Posted on March 12, 2018
Divorce is a time of big changes. Experiencing strong emotions like sadness, pain and even anger is not unusual, and seeking sympathy is only natural. However, it is important to understand the difference between confiding in a few close friends versus sharing your thoughts and feelings with a few hundred acquaintances on social media.
The average person will spend nearly two hours on social media everyday. We voluntary share information about everything we do, eat, feel or think. Unfortunately, sometimes we disregard the implications of how those expressive posts can impact us in the long-term.
Colorado laws have not entirely caught up with emerging technologies, thus making it unclear how to apply the law in certain cases. For example, can social media posts be used against you during a divorce?
Using Social Media Smartly Can Be Key To An Amicable Divorce
1. Social Media Discretion
When a decision has been made to seek divorce, discretion can help avoid hurt feelings and legal complications. Before you go and post about the decision on social media, under the influence of strong feelings, it is smart to have a discussion with your ex-spouse about your social media strategy. Making a decision together of when and how to make changes to your relationship status can help set expectations for both sides involved, and allow you to plan on when and who to introduce to your decision. This is not the time to race for who will share the gossip first. It is rather a time to sit back and focus on the best possible way to conclude your separation.
2. Comments About Your Ex-Spouse
In some cases divorce is a turbulent experience. It comes charged with many emotions and it is easy to slip and say mean-spirited things about your ex-spouse. Acts of this nature not only increase the tension between the two parties but also can be hurtful to surrounding people, such as family and friends. Keeping everything you post about under strict control can save you from uncomfortable situations, and maintain your image of a respectful ex-spouse.
3. Protecting Your Personal and Professional Image On Social Media
Protecting your personal and professional image is a long-term goal during a divorce. Over sharing on the one hand can become off putting to your social circles. On the other hand, it can also change how, future relationships evolve and how you are perceived. Imagine yourself applying for a job. Social media is a valid source of information for employers and many modern work places take in consideration how you present yourself publicly. After all, no one wants an employee who is overly vocal about his or her personal events, or brings their personal drama to the public space/office.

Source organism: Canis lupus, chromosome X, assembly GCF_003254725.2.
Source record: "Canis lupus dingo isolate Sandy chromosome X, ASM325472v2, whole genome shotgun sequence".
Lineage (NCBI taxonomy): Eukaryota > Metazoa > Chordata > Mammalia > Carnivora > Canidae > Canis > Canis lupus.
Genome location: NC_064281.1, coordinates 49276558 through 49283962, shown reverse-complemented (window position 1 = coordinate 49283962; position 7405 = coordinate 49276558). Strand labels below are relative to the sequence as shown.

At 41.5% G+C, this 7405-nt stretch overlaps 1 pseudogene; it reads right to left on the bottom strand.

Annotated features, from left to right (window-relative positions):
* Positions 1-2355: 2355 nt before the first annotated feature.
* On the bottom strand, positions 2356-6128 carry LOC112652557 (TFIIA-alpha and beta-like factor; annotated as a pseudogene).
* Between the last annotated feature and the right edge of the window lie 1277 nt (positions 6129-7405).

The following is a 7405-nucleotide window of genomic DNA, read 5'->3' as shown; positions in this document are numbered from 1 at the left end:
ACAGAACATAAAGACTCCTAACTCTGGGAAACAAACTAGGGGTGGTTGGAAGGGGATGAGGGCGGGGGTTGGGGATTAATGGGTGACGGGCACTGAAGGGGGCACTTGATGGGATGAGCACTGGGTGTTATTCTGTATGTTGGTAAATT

4. Social Media Posts Can Affect Us Long-Term
Divorce can bring a sense of liberation. Or sometimes it makes us resort to showing how great your life is (on the outside), despite internal emotional struggles. Before you start posting about your amazing single life of shopping sprees, dates and so on, consider how that might affect your settlement or custody agreement. According to the American Academy of Matrimonial Lawyers, 81% of divorce attorneys say they’ve seen an uptick in the number of recent cases where social media evidence was used. Don’t ignore the fact that everything you publish on Facebook, Twitter, Instagram, you name it, gets shared among thousands of people and remains a virtual record for a long time.
5. Protect Your Emotional Health
Out of the average two hours we spend on social media daily, surely some of that is dedicated to looking at other people’s lives. But for the sake of your emotional health, try to not obsess over your ex-partner’s posts, likes and new friendships. Many couples share their social media logins. This is not a good time to access password-protected information without permission.
Social Media Privacy Recommendation During A Divorce
The best privacy recommendation you can follow is to think about long-term implications. Yes, divorce is not an easy time for you, but you are not the only one impacted by the situation – children, parents, friends can all see what you post and share. Remain respectful of yourself and everyone involved. If you have the urge to share something or need someone to listen, seek personal interactions with people you trust, in private settings. If you have any doubt of how information might affect your case, don’t post it and seek legal advice. Lastly, if social media is too big of a temptation, just deactivate your accounts for a period of time. You can always come back to your social media channels. Protect yourself from too much unnecessary or negative attention until your divorce is finalized.